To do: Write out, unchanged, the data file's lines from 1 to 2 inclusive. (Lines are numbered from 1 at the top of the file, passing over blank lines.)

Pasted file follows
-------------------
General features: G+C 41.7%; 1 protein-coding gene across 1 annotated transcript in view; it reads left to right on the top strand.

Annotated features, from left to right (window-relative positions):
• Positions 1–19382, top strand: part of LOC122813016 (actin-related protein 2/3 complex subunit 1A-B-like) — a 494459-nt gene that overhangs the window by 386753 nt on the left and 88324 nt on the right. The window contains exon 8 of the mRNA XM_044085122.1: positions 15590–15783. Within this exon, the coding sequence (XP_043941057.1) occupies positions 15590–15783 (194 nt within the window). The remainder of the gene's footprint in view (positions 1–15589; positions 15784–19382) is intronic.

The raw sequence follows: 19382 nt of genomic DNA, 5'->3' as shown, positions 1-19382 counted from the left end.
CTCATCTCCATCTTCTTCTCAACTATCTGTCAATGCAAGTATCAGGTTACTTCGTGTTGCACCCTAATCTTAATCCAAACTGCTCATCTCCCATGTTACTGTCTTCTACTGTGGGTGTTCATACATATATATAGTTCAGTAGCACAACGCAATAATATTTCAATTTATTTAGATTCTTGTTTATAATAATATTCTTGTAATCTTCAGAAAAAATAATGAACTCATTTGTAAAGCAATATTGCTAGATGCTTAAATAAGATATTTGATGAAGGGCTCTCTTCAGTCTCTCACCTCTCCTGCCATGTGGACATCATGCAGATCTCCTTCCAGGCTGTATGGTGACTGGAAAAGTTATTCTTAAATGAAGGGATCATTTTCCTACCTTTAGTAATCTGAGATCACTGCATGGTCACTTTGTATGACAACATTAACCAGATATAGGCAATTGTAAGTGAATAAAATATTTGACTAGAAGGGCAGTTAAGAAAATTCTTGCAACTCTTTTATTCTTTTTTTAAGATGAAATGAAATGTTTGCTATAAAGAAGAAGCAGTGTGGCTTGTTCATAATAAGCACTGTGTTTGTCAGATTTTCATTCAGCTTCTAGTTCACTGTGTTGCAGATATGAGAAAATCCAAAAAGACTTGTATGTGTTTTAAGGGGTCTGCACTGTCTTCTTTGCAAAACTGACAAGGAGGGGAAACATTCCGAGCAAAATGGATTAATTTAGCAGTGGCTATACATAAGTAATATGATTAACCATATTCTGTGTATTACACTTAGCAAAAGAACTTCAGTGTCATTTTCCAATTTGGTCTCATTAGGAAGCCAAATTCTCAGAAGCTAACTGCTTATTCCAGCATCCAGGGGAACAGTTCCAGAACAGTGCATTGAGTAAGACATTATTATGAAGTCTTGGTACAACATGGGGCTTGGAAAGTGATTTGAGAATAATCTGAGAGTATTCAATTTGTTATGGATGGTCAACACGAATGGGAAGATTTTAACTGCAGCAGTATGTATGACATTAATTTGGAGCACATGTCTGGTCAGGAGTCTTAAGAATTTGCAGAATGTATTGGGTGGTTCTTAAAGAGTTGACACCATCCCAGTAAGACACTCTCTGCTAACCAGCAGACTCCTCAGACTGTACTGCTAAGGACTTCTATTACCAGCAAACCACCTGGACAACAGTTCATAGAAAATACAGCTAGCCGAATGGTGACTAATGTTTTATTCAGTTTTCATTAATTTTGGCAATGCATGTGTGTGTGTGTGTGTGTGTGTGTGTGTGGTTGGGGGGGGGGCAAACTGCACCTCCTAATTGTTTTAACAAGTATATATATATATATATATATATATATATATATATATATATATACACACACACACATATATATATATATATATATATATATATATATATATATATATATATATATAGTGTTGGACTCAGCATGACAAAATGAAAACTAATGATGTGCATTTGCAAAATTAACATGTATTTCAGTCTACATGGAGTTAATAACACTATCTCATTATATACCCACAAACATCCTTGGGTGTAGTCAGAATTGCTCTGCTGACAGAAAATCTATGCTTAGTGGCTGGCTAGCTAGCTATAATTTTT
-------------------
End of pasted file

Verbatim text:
General features: G+C 41.7%; 1 protein-coding gene across 1 annotated transcript in view; it reads left to right on the top strand.

Annotated features, from left to right (window-relative positions):